All of the switches and other operating mechanisms have been hidden so as to present the cleanest and most flowing interior design.
It was determined that this car should showcase a smooth, slinky, 100 mph line while also not forgetting the illustrious history of Hot Rodding. To showcase the Hot Rod in this car, we chose a ZL1 502 cubic inch, all aluminum block, which is fully polished. David Cooper of Maryville, Tennessee built this motor to be quite radical, but not so radical as to preclude it from being driven on the street. In order to showcase the roots of Hot Rodding, we engaged Jim Foley of Reno, Nevada who completely and totally remachined and designed a 50-year-old Hilborn Fuel Injection System and very subtly converted it to an Accel Generation Seven Fuel Injection System. A considerable amount of time and effort was spent keeping the hood opening very clean and flowing, and also matching the injector tube heights to the flow of the car, and keeping them just to the height where they make a statement but do not detract from the flow of the car.
It was our intent to create a unique car other than a Ford, by paying special attention and maintaining a theme throughout the exterior and interior of the car, as well as the display. We excruciatingly concentrated on every detail of the car so that the longer one looks at the car, the more there is to see.
Lastly, we were dedicated to presenting a 21st Century Hot Rod and constantly reminding the observer of the wonderful and glorious old Hot Rods that we have all come to love.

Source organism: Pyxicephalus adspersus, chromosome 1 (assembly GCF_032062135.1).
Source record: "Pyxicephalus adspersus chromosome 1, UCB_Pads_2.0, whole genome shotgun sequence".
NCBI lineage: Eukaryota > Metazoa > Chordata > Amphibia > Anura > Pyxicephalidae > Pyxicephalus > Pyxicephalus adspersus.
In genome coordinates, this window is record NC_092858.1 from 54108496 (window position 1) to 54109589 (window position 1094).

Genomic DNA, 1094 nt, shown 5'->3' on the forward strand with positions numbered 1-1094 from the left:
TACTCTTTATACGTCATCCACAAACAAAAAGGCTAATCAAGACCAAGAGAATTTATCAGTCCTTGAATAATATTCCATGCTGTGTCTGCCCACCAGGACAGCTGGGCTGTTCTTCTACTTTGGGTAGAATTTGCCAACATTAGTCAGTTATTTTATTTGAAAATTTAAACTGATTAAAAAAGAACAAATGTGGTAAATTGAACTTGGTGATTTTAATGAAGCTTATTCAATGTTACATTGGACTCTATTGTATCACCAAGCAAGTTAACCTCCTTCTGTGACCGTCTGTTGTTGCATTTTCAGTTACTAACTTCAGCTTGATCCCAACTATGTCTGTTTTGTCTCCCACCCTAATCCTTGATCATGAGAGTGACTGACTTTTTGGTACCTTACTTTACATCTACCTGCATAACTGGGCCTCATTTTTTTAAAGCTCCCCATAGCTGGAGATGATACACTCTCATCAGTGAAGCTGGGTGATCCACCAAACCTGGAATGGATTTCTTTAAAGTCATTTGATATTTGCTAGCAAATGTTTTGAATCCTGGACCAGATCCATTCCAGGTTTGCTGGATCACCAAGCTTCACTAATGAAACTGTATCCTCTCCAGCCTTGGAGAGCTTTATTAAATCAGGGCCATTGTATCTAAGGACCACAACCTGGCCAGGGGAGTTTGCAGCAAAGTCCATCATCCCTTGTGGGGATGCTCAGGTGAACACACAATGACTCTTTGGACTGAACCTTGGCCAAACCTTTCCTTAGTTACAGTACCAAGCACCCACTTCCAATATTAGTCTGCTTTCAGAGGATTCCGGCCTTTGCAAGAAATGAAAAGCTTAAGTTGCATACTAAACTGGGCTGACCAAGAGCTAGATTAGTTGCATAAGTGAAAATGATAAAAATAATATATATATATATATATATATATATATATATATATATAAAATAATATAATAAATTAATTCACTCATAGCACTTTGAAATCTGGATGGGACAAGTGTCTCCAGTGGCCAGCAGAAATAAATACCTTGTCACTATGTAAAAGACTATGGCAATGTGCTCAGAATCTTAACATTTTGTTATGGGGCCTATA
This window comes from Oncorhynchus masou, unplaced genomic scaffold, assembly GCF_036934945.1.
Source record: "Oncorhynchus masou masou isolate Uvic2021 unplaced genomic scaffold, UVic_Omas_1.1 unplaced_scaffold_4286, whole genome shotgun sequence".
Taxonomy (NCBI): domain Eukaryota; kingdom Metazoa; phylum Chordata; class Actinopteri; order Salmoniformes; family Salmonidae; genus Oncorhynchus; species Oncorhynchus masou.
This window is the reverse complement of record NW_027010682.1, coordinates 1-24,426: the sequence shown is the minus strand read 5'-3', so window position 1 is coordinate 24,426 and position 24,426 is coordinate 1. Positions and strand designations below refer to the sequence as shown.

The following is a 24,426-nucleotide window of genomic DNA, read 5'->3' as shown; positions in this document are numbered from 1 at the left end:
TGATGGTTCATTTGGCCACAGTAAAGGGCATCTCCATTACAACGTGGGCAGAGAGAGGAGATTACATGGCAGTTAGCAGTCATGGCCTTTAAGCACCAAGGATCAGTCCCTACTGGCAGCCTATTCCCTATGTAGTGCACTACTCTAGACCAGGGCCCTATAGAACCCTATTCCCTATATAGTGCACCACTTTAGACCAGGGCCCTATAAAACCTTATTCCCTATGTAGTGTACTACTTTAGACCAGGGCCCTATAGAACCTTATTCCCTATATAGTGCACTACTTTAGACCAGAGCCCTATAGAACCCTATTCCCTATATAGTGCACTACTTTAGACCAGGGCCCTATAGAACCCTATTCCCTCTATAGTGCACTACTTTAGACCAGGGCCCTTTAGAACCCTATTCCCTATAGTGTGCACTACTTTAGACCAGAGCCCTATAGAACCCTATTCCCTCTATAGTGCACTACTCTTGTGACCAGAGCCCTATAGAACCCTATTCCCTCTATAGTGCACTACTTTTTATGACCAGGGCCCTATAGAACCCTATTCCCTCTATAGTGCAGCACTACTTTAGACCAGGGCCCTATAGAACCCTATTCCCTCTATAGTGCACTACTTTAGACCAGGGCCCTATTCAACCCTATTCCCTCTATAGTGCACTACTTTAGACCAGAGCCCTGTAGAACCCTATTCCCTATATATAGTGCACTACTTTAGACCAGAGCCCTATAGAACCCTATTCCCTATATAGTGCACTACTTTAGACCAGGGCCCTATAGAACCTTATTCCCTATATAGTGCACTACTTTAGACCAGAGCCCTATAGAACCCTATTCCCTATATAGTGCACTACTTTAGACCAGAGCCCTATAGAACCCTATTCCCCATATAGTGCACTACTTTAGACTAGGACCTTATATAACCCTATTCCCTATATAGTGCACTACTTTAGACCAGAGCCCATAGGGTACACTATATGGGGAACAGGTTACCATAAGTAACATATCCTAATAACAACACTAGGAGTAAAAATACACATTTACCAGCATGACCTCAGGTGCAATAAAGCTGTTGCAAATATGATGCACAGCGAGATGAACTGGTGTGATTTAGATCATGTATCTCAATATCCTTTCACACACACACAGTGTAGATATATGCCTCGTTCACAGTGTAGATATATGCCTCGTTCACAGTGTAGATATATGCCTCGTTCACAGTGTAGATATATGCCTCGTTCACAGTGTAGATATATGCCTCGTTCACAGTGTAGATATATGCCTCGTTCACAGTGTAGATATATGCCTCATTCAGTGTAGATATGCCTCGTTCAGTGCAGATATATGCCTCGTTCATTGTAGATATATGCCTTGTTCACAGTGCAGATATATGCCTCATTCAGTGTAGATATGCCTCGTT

There were some very young and talented men involved in this car, which basically spanned all corners of the United States. Jason Rushforth of Tacoma, Washington did the illustrations and concepts of the car. The builder, Mike Rutter is from Bristol, Tennessee, and was very adept at understanding and capitalizing on the theme of the car. The owners and builders were also able to capitalize on the talents of Boyd Coddington for the one-off wheels, Bobby Alloway for the unique Chassis, Jim Rench for the grill that is a work of art, David Cooper to build the exquisite 502, Jim Folley to create this one of a kind Injection System, Curt Cunningham to create the dash insert and steering wheel, Classic Gauges to manufacture the one-off custom gauge cluster, Elite Audio of Kalispell, Montana to design the killer stereo system and rear view camera, and Paul Atkins to carry out the theme throughout the interior of the car.
This project started with pen and paper drawings, and from there went to computer and cad programs, to digital pictures, and finally back to emails, faxes and cell phones where a majority of the communication across the country were conducted. It is interesting that the contrast goes even further yet. Here was all of the newest and latest technology of cad programs, digital pictures, email, fax and cell phones, but the building of the car was implemented plainly and simply by a tremendous amount of dedication, elbow grease and efforts of many individuals. It was built the old fashion way albeit with all of the great aspects of new technology. The old and the new meet yet again.
This car has been a labor of love by a great number of people, and it is our sincere hope that you enjoy and appreciate all of the hard work that has been contributed by so many talented individuals across the country.